Malachi Greene was many things over his 73 years: A Democrat, a Republican, a stage actor and director, a wit, a raconteur and a fierce advocate for his community.
Tributes continued to pour in Friday for the former Charlotte City Council member who died Thursday after a long battle with cancer.
U.S. Transportation Secretary Anthony Foxx, a former Charlotte mayor, called him, “a great and wise man, and a friend.”
“He wore the battle scars of a generation that struggled so much for the opportunities that many of us enjoy today,” Foxx said. “His smile and encouraging manner always gave me hope. A giant tree has fallen in the forest.”
Greene, a businessman, was a longtime player in Charlotte’s civic life. With an outsized personality, he was able to work with people from divergent backgrounds and ideologies.
“His personality was so engaging and approachable,” said former Gov. Jim Martin, a Republican who brought Greene into his administration and later served with him on a civic board. “He had no hangups about engaging people to find something that would work.”
A native of Chester County, S.C., Greene grew up in Charlotte. Even at a young age he wasn’t bashful about speaking his mind. At West Charlotte High, from where he graduated in 1960, he was quick to debate anyone if they took a position he didn’t like.
“He loved to challenge you,” said classmate Eula White of Charlotte. “If you had an opinion and he thought it was not the way it should be – it was on. He was smart, loved to use words. He was a real politician, even then.”
Party affiliation didn’t matter
After graduating from Livingstone College, Greene taught high school in Hillsborough and went on to teach English and theater at Greensboro’s Bennett College.
By the 1980s, he’d returned to Charlotte. He served on the city’s planning commission and went to Raleigh to serve in Martin’s administration.
About that time, he was part of a trio of African-American Republicans, with James Ross and Jim Polk who went from Charlotte to Raleigh, where they advocated for affirmative action programs for minority- and women-owned businesses.
Later, by the time Greene served two terms on City Council (from 1995 to 1999) he’d become a Democrat. The westside district he represented had never elected a Republican.
“Malachi never let party affiliations get in the way,” said Ken Koontz, a Charlotte businessman who’d known Greene since he was a boy. “If the Republicans were hot, and they had a spot for him to fill, then he was a Republican. I think he was mostly an independent.”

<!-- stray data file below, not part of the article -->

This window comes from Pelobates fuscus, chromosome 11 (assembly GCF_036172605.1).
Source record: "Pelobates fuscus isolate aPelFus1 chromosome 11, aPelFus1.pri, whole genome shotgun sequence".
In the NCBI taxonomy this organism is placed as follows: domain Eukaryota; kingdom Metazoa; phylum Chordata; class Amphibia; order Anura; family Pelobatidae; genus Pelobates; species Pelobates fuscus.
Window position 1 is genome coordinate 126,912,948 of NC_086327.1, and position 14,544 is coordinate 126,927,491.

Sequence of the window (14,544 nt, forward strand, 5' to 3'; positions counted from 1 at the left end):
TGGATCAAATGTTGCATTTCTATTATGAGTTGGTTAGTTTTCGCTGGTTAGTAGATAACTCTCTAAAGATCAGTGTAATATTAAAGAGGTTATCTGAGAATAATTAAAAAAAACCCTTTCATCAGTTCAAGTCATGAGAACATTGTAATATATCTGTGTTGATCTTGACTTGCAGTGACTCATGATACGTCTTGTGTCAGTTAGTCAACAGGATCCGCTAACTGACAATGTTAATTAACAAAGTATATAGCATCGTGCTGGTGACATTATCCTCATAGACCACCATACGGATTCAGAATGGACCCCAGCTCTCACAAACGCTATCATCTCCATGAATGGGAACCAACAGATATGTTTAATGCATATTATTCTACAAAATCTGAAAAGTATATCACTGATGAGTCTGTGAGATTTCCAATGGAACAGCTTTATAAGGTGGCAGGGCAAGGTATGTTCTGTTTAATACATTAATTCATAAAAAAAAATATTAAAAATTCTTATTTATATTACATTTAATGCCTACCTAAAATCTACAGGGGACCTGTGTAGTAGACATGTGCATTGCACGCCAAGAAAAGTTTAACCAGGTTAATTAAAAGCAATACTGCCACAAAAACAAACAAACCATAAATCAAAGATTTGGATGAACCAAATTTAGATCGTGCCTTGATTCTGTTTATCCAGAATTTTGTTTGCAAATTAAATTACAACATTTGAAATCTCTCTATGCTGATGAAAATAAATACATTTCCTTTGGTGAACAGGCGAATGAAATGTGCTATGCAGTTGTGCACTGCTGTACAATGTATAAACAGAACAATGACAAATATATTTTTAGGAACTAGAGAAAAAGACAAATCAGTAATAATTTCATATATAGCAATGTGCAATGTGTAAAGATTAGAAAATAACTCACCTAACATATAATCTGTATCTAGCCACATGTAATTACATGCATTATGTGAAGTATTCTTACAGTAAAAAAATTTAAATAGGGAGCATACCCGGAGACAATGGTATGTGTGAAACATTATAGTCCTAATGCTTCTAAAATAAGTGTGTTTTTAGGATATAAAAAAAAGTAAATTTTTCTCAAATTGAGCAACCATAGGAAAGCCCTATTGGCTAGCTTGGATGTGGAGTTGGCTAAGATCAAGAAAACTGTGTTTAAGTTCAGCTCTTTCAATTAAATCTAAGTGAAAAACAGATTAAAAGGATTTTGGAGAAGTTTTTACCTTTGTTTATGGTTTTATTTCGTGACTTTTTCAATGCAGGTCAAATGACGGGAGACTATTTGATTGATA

Greene was quick to defend his friends when he thought they were being wrongly accused – even when they were members of the other party. In 1997, fellow council member Don Reid, a white Republican, had said he was more afraid to encounter young black men on the street than young white men, calling it a result of Charlotte’s crime problem.
A group of African-Americans, many from Greene’s district, crowded the chambers and called Reid a racist. Greene, who could be unabashedly honest, defended him.
“Don and I have been friends a long time and we’ve had heated arguments about a lot of things,” he said. “But I’ve never smelled racism on him.”
Gov. Pat McCrory, a former Charlotte mayor who served with Greene, said he “had a personality second to none.” At council meetings, McCrory said he and Greene had a private signal. If the mayor thought Greene was going on too long, he would touch his chin in a certain way. Greene would get the message.
“He always knew when it was time to to cut himself off,” McCrory said. “Even when we were on opposite sides, we never lost our friendship.”
People gave him strength
Greene was known in later years for holding court at “The Office” – the Bojangles’ on West Trade Street. He also was a regular at the Tuesday Morning Breakfast Forum, where he’d report on his health and let the gathering know that he was grateful for every day.
Mecklenburg County Commissioner Vilma Leake, who had known Greene since she and her late husband, George, moved to Charlotte in 1964, said that even when Greene was his sickest he’d muster enough strength to make it Bojangles’.
“He loved being with people; it gave him strength,” Leake said. “He would just sit there with all the other men and hold court. He was a great talker. He was my political buddy. He called me ‘Cuz,’ and he always told me, ‘I got your back, Cuz.’ ”
Greene had been under hospice care for the last four to five weeks, Koontz said.
Greene was first diagnosed with prostate cancer about 2 1/2 years ago, he said. He was in Novant Presbyterian Medical Center in a room that looked straight down on Elizabeth Avenue, where workers were building the trolley line.
For years, Greene had advocated for a trolley to the westside, which he felt had been cut off from the city by the construction of Interstate 77, Koontz said. One day, he and Greene sat at the window and watched the building.
“The city had been promising the trolley for years, and Malachi always thought it would be a great thing for the westside,” Koontz said. “I told him, ‘Only you could get a room where you could watch the construction of something no one else wanted.’ He said, ‘They promised us this 20 years ago. I’m tired of waiting.’ ”
Funeral arrangements are incomplete.
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